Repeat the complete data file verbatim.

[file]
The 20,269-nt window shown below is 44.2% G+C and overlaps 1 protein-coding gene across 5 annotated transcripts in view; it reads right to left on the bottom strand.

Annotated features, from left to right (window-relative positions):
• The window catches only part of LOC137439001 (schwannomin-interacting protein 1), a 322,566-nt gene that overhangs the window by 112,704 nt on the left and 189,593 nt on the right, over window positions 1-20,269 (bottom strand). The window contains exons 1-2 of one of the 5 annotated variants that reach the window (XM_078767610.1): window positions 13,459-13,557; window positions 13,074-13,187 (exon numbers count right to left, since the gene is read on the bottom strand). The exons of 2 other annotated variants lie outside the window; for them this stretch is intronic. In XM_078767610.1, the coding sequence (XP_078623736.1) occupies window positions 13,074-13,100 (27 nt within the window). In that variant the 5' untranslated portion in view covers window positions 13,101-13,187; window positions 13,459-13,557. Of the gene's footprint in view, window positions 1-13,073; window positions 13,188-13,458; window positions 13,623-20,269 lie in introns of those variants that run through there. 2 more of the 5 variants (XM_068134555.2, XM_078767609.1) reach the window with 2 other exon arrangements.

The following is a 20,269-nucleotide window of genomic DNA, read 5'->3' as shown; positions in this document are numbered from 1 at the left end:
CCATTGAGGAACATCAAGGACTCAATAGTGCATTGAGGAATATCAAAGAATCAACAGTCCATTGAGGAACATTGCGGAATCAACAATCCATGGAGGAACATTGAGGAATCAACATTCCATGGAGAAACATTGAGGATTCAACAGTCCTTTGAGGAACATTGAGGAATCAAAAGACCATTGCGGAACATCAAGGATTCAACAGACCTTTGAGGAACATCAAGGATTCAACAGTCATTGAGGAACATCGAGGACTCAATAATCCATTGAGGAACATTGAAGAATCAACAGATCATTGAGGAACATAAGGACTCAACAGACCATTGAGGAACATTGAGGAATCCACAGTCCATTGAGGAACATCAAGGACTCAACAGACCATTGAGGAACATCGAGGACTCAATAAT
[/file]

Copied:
The 20,269-nt window shown below is 44.2% G+C and overlaps 1 protein-coding gene across 5 annotated transcripts in view; it reads right to left on the bottom strand.

Annotated features, from left to right (window-relative positions):
• The window catches only part of LOC137439001 (schwannomin-interacting protein 1), a 322,566-nt gene that overhangs the window by 112,704 nt on the left and 189,593 nt on the right, over window positions 1-20,269 (bottom strand). The window contains exons 1-2 of one of the 5 annotated variants that reach the window (XM_078767610.1): window positions 13,459-13,557; window positions 13,074-13,187 (exon numbers count right to left, since the gene is read on the bottom strand). The exons of 2 other annotated variants lie outside the window; for them this stretch is intronic. In XM_078767610.1, the coding sequence (XP_078623736.1) occupies window positions 13,074-13,100 (27 nt within the window). In that variant the 5' untranslated portion in view covers window positions 13,101-13,187; window positions 13,459-13,557. Of the gene's footprint in view, window positions 1-13,073; window positions 13,188-13,458; window positions 13,623-20,269 lie in introns of those variants that run through there. 2 more of the 5 variants (XM_068134555.2, XM_078767609.1) reach the window with 2 other exon arrangements.

The following is a 20,269-nucleotide window of genomic DNA, read 5'->3' as shown; positions in this document are numbered from 1 at the left end:
CCATTGAGGAACATCAAGGACTCAATAGTGCATTGAGGAATATCAAAGAATCAACAGTCCATTGAGGAACATTGCGGAATCAACAATCCATGGAGGAACATTGAGGAATCAACATTCCATGGAGAAACATTGAGGATTCAACAGTCCTTTGAGGAACATTGAGGAATCAAAAGACCATTGCGGAACATCAAGGATTCAACAGACCTTTGAGGAACATCAAGGATTCAACAGTCATTGAGGAACATCGAGGACTCAATAATCCATTGAGGAACATTGAAGAATCAACAGATCATTGAGGAACATAAGGACTCAACAGACCATTGAGGAACATTGAGGAATCCACAGTCCATTGAGGAACATCAAGGACTCAACAGACCATTGAGGAACATCGAGGACTCAATAAT